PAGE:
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A balanced day in the life of another beautiful, functional Addisonian

November 1, 2007

I can’t believe she just turned 66. She’s still gorgeous. I always loved her voice, her style, her sense of life. And these days, Helen Reddy is the voice of Addison’s disease in her native Australia.

I am quietly celebrating my first actually balanced day since my Addison’s diagnosis. Exactly one week ago, I began my lifelong regimen of hydrocortisone therapy.

By “balanced,” I mean I didn’t feel the need to go out and find people to smile at, and I didn’t bonk. I accomplished the tasks at hand without stress. Receiving happy tidings from my four main GFs was certainly a boon. And, okay, I emailed Helen Reddy: just a greeting from another beautiful, functional Addisonian. Okay, maybe I’m a little hyper.

The disease is rare: with prevalence estimates between 1 in 40,000 and 1 in 100,000, Addisonians don’t exactly congregate. Why would they–they are unlikely to have anything in common but their diagnosis. Moreover, those who have the disease seldom want others to know. President Kennedy guarded his secret, and legend has it that his father stashed cortisone for him wherever he went. Miss Reddy’s doctor advised her to keep her diagnosis secret as well, for fear of losing insurance coverage. I imagine JFK was afraid of being thought unfit for office because of the profound weakness and fatigue associated with the disease.  But Addison’s doesn’t have to be the “Scarlet A.”  With properly administered hydrocortisone, active life is generally quite manageable.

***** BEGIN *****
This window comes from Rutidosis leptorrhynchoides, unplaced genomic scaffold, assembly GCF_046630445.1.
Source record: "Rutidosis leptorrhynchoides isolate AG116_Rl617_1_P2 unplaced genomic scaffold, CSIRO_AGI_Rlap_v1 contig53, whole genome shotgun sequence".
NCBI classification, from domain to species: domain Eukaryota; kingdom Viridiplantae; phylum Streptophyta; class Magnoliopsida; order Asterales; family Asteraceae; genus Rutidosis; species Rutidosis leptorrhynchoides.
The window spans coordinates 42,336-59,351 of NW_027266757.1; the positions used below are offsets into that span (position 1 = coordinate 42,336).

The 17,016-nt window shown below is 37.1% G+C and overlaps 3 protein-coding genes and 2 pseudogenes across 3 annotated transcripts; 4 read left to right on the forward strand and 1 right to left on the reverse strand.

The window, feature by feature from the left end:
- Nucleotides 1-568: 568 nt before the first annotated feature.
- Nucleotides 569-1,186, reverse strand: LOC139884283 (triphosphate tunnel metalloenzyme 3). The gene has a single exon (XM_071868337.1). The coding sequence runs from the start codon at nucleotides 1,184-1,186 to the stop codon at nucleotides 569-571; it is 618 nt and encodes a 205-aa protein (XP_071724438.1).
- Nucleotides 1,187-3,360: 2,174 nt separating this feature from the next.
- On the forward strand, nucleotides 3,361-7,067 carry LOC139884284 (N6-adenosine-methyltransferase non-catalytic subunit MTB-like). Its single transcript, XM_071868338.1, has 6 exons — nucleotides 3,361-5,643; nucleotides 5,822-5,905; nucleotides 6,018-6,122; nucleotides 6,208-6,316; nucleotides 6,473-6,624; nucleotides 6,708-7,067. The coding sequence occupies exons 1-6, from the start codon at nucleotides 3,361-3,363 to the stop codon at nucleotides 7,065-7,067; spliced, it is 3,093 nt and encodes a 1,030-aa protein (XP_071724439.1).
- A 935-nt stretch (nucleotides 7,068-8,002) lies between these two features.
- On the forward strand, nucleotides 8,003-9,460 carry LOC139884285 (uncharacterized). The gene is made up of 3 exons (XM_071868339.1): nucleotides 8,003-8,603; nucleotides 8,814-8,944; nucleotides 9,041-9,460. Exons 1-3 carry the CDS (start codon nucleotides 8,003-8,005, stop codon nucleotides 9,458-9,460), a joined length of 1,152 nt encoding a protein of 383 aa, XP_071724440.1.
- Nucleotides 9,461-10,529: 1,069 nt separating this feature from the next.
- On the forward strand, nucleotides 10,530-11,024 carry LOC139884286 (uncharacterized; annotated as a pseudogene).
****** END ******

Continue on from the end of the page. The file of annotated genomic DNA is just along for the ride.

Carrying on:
It is sobering to realize that hydrocortisone became available for treating Addison’s only a decade before I was born. Until then, the disease was almost uniformly fatal. “Adrenal extracts” were administered, but people died. (Source, and a photo of Helen Reddy!)

As I was eating my “lunch for four” today, I looked out my dining room window at our garden and chickens and trees, and thought of how the gods men have worshiped, and, sadly, so many continue to worship, rule their hearts with the threat of destruction, and that only the God of the Bible manifests creation and beneficence. It is just unfathomable to me how anyone could go for the destroyer gods and ignore the bounty and mercy of the true God! But this foolishness, too, is ordained, and it instills me the more to give Him the glory for his mercy to me.

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3 Comments
  1. me = liz permalink
    November 4, 2007 12:55 am

    Hey,
    Just thought I’d say Hi! My husband has diabetes, hypoparathyroidism and Addison’s disease! There is an Addison’s email support group… http://www.addisonsdisease.net. Dont know if you have found it yet :). The other important discovery was the information found at http://www.addisons.org.uk/
    Liz

  2. November 4, 2007 8:46 am

    Hey, Liz, thanks. I have discovered the UK site and it’s a great resource. My husband is healthy, but our cat is diabetic! I get plenty of needle practice….

  3. Jane permalink
    November 5, 2007 7:55 am

    Read your blog plus the article showing a photo of Helen Reddy…so glad to read the info stating that one can live a normal life with Addison’s, once the medication is adjusted properly. A good outlook for the future. You were missed yesterday, btw. We and others….a bad day, we concluded. Hope you are better. With love, J.

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